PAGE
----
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Dental Tattoos

Dental Tattoos

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In recent weeks, the world has been abuzz with news of what has been deemed the wedding of the decade - the union of Prince William and Catherine Middleton. The frenzy has drawn impassioned reactions of both excitement and criticism, and fans of the royal couple have made news with their unique tributes to the wedding. One British man took his love for the royal couple to a new level, however, when he had images of Will and Kate tattooed on his front teeth.

"I love the royal family and this way my way of lending support for their big day," Barmy Baz Franks said.

It is estimated that Franks spent nearly $2,000 on the procedure, which took a total of six hours to complete. His dentist, Dr. Neil Gerrard, used stencils to paint the intricate images onto Franks' teeth.

Dental Tattoos

While most people were shocked that anyone would actually brand their teeth, the truth is that dental tattoos have been a trend for quite some time. Decorating teeth is actually an ancient practice. For example, Chinese and Japanese women used to color their teeth as part of a beauty routine. Today, dental tattoos are the latest way for people to express their individuality.

For Franks, the images of the royal couple were painted directly onto his natural teeth, and will be visible for a few short months. In most cases, however, dental tattoos are crafted on dental restorations including porcelain veneers, dental crowns, bridges, or implants. Many individuals who would like a tattoo but do not want it to be visible see dental tattoos as a welcome alternative because they can be placed on the back teeth.

While there are clearly limitations on the size of a dental tattoo, there are still a number of designs that can be placed onto the teeth. When it comes to choosing the design of your dental tattoo, most labs advise simplicity. Because the image is so small, a simple design looks best and will be most recognizable. One company, Heward Dental Lab, prides themselves on bringing artistry to dental restorations. According to their website, "technicians were trained first to be artists and then taught how to construct teeth." The designs that the lab have previously created range from depictions of Simon Cowell's face to Mickey Mouse ears and musical notes. The creative possibilities are endless.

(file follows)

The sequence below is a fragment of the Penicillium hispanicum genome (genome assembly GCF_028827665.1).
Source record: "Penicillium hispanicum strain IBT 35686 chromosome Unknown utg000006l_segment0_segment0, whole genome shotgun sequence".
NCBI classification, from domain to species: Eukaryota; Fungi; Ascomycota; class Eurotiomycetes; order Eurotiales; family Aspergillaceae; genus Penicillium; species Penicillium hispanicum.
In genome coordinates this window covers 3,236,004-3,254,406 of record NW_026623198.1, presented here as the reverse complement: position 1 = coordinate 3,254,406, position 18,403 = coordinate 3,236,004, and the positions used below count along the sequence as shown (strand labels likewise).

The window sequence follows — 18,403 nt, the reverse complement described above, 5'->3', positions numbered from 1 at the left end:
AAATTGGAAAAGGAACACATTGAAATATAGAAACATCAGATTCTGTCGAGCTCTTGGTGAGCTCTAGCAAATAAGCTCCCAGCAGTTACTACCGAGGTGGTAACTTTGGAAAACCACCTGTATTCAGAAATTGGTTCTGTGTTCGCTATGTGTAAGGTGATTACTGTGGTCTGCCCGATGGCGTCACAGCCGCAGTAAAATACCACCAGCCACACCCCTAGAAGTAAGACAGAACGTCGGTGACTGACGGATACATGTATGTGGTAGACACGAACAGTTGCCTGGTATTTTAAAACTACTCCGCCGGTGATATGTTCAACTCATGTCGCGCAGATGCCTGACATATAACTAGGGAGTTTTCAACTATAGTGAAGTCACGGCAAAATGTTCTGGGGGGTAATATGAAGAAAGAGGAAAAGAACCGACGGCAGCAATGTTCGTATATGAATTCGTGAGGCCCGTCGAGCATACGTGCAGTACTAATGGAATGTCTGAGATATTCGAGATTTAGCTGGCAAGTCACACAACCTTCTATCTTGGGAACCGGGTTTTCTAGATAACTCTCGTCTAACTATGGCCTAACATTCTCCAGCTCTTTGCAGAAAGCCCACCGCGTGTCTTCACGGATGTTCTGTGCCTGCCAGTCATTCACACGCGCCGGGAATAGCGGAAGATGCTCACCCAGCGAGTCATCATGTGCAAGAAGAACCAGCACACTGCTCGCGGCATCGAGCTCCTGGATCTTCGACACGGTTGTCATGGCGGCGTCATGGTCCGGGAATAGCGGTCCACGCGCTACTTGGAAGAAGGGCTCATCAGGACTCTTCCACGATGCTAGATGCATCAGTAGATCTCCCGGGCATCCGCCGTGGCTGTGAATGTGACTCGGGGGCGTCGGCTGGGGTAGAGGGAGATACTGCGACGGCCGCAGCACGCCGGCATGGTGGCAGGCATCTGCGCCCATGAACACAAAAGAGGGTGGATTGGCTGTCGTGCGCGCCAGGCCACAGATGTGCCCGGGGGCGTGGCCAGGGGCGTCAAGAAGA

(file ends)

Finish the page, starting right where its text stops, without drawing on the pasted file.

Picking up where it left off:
Dental Tattoos

The process for receiving dental tattoos on synthetic teeth is relatively similar to a typical dental restoration process. After your initial visit, the impressions of your teeth will be sent to a dental lab that specializes in dental tattoos. The lab will craft a strong restoration and paint the image onto the tooth. The crown, veneer, bridge, or implant is then sent back to your dentist where it will be fitted and placed. The price of the procedure varies greatly, depending on complexity of the tattoo design, as well as the nature of the dental work being completed.

For tattoo enthusiasts, dental art has undeniable benefits. Unlike other tattoos, dental tattoos do not have to be permanent. Individuals who receive tattoos on crowns or implants can easily have the image removed by grinding down a small part of the top layer of the tooth. In addition, dental tattoos are a welcome-alternative for those whose profession frowns upon visible tattoos. While there is no telling if Franks' royal couple tattoo will ignite the popularity of dental tattoos, it certainly highlights this unique facet of the tattoo world.

Image sources: Photo #1, Photo #2, Photo #3

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